Ermmm - I'm pretty sure that the amount of light exiting a lens is not related to its absolute aperture size, but its ratio with the focal length (aka the f-stop). This must be right since otherwise my 50-200 would be delivering several times the light that my 17mm does since the aperture sizes are significantly different. But of course it doesn't since it's f2.8-f3.5 and the 17mm is f1.8. I can readily see this by looking at the shutter speeds that each lens uses when shot wide open.

I know it's not an uber scientific test, but I think it's pretty representative of what you'd get using both cameras in real life.

As for bias etc - I hope you read the end of my post where I said that on balance I think I prefer the E-M1. The Sony's IQ is definitely better, but it's more than a question of IQ.
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Old 6th February 2016
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Re: E-M1 and Sony A7R comparison (warning - lots of images)

Ive compared the files from my Leica 'system', ie the camera and the all important lens (I have a Summicron 35 and a more recent summilux 50) against the U4/3 EM5 with a PL 25/f1.4, the files show quite a bit of difference, especially in the maluability if I want to raise shadows or recover highlights - but the main reason for preferring the Leica system is the fully manual camera, almost like the cameras I grew up with (my next door neighbour gifted a Kodak brownie 120 film). I'm not a big fan of computer controlled cameras, and would convert to film if I had the patience to develop and lash out on a reasonable scanner. I could have purchased a little used MP for almost half the purchase price of the M240, but hey ho I didn't. Anyway, M lenses work equally well on analogue and digital cameras.

There's a plus point on side of FF, and that's the DoF compared with FF/4 - just need an appropriate lens. But Paul (PDK42, as a landscape photographer, I understand limited DoF isn't your main objective.
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Old 6th February 2016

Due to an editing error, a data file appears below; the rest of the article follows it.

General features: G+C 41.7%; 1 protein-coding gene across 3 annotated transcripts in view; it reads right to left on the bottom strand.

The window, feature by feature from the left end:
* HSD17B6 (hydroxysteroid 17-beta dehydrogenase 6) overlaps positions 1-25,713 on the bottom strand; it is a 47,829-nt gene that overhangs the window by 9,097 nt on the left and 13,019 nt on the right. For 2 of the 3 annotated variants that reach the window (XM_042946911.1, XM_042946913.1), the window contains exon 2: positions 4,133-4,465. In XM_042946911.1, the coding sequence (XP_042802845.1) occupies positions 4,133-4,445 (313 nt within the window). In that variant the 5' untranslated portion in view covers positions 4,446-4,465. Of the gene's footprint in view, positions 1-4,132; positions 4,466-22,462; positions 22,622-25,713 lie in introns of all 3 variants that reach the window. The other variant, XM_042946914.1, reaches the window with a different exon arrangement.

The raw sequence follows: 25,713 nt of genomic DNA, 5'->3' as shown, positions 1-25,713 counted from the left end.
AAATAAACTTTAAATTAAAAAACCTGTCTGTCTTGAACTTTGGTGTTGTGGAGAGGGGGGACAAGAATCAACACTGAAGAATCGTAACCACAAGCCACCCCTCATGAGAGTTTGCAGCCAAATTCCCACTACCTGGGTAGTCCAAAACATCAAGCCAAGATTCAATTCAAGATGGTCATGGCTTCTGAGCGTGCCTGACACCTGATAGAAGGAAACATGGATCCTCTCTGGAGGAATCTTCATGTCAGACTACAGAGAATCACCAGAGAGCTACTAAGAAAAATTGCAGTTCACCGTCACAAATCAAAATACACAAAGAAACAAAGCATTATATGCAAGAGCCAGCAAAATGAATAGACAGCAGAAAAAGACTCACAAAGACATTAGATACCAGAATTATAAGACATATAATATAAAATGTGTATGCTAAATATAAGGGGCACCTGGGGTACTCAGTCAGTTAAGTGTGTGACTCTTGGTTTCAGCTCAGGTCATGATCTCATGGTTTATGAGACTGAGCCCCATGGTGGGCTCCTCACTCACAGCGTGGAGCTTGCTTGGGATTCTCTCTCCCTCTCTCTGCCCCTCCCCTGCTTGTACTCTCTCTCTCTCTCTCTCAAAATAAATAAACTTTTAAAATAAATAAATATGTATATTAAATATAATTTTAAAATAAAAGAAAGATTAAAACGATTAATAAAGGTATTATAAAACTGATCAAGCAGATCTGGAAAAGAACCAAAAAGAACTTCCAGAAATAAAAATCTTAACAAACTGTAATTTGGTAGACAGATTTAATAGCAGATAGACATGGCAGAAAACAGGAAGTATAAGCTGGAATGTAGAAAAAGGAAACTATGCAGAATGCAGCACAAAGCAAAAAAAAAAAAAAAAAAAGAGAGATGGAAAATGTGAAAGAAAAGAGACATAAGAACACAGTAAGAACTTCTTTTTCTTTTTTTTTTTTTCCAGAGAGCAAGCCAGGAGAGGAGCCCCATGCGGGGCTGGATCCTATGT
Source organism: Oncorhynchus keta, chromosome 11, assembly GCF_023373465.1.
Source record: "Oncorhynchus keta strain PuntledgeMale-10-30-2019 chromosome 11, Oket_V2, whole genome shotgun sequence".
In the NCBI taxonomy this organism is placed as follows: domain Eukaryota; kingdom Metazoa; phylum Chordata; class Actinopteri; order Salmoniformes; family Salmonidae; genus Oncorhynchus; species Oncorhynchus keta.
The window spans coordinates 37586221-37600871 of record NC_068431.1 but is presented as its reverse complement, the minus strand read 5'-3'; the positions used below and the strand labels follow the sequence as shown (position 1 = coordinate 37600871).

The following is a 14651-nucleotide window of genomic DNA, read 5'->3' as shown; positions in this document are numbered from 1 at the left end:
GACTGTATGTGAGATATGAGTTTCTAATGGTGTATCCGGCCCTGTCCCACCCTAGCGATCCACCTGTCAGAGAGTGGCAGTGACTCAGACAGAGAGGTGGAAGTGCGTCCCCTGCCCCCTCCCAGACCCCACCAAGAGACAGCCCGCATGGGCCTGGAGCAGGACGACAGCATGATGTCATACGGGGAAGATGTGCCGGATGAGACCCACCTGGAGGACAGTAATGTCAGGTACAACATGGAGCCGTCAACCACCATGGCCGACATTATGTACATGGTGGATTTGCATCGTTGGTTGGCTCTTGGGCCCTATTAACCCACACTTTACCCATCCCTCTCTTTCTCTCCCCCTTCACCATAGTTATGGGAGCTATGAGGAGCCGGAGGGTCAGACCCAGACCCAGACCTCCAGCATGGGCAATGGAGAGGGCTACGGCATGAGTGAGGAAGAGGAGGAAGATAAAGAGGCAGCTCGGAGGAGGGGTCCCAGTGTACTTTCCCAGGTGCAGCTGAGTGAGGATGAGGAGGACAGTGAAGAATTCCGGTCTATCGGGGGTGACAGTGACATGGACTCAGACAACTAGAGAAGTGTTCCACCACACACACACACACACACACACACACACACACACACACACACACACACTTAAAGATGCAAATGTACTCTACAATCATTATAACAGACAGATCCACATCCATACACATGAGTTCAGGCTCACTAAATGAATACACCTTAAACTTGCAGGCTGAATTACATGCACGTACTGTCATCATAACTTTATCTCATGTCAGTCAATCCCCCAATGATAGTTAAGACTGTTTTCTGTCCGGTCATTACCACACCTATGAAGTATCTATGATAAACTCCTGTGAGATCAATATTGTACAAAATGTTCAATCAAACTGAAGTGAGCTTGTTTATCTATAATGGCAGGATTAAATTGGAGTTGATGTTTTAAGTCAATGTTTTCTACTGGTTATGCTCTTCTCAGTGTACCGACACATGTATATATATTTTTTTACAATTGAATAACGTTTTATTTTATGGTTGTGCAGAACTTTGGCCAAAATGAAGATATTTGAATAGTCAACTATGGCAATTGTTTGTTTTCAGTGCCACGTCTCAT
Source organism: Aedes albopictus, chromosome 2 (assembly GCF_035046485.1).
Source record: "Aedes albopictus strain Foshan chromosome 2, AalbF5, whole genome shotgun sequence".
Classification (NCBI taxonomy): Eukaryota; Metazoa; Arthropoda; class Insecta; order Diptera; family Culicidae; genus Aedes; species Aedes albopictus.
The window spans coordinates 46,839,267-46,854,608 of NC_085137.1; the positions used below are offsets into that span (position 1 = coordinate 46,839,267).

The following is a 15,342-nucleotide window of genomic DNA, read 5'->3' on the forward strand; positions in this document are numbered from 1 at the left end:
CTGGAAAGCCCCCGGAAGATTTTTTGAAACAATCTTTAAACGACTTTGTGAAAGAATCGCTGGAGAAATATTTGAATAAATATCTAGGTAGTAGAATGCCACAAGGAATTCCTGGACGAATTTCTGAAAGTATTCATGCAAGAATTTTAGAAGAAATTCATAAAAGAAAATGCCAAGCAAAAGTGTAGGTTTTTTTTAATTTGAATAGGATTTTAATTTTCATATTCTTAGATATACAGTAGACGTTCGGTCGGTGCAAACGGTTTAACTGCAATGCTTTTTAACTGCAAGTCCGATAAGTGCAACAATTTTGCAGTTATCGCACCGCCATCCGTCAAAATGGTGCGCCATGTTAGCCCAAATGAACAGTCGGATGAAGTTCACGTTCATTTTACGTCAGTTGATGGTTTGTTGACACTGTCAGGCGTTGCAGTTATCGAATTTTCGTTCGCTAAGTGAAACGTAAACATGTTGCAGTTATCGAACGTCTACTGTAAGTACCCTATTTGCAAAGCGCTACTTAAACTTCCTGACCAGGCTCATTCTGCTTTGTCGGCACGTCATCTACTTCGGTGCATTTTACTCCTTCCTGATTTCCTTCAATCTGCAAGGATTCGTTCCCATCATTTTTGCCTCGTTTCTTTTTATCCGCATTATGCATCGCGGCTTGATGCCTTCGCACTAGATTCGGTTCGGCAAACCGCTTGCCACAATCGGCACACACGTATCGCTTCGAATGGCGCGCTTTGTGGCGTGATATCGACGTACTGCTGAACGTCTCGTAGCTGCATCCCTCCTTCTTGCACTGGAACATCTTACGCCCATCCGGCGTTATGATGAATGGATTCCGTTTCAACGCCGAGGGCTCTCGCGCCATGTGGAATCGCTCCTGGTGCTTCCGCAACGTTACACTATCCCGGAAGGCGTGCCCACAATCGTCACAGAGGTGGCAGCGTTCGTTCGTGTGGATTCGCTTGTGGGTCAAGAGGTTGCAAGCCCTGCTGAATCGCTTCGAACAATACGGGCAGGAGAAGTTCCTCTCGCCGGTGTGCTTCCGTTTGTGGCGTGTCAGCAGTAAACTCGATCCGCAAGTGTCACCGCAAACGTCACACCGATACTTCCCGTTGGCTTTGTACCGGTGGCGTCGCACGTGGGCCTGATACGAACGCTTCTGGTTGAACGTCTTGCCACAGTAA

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Re: E-M1 and Sony A7R comparison (warning - lots of images)

I thought you were comparing cameras not lenses as per your heading. The information I provided is clear that the EM1 sensor out performs the Sony Sensor regarding read noise and I am assuming that is the dominant noise for the pictures you were taking. To get a truer picture and get the same light gathering for both lenes you would need to take a picture with the 17mm at f1.8 and the 35mm at f 3.7.
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Old 6th February 2016
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Re: E-M1 and Sony A7R comparison (warning - lots of images)

You had an itch, you scratched it and found out that there isn't thaaaat much difference in terms of real word usage. I did the same (but in the other direction) and now have no FF kit and a whole stack load of Olympus.

I would also say that, in my experience, some of the differences you are seeing is down to the Oly lens which isn't as brilliant as some of their other primes, it lacks contrast wide open, isn't as sharp as others and suffers CA when wide open. You can see this in the shot of your wife where there is a noticeable loss of contrast in the frame (could be because it was wide open, the flare or a bit of both).

Anyway, I love these kind of posts as they show the differences in real world shooting to achieve a similar shot, not having everything equalised to a non-sensical absolute.
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Old 6th February 2016
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Re: E-M1 and Sony A7R comparison (warning - lots of images)

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Originally Posted by pdk42 View Post
Ermmm - I'm pretty sure that the amount of light exiting a lens is not related to its absolute aperture size, but its ratio with the focal length (aka the f-stop). This must be right since otherwise my 50-200 would be delivering several times the light that my 17mm does since the aperture sizes are significantly different. But of course it doesn't since it's f2.8-f3.5 and the 17mm is f1.8. I can readily see this by looking at the shutter speeds that each lens uses when shot wide open.
My understanding is the bigger the lens the more light it lets in. I have been trying to properly understand this light issue because I want to do astrophotography. I have come across a very good web site that properly explains this complex issue. The guy is a Dr Roger Clark who has spent years in imaging some including with NASA. I think he makes a lot of sense but his explanations seem to contradict a lot of what is published on the web. Here is his explanation about light gathering and f/ratios.

http://www.clarkvision.com/articles/....and.f-ratios/
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Old 6th February 2016
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Re: E-M1 and Sony A7R comparison (warning - lots of images)

You have a fine triple dunny there Paul!

There is a difference, but not as much as I would have expected given the difference in sensor size.

I would be interested to see a comparison with the EM-5 as, from what I have seen, it seems to provide a marginally cleaner image with better colour. I certainly have no complains with mine.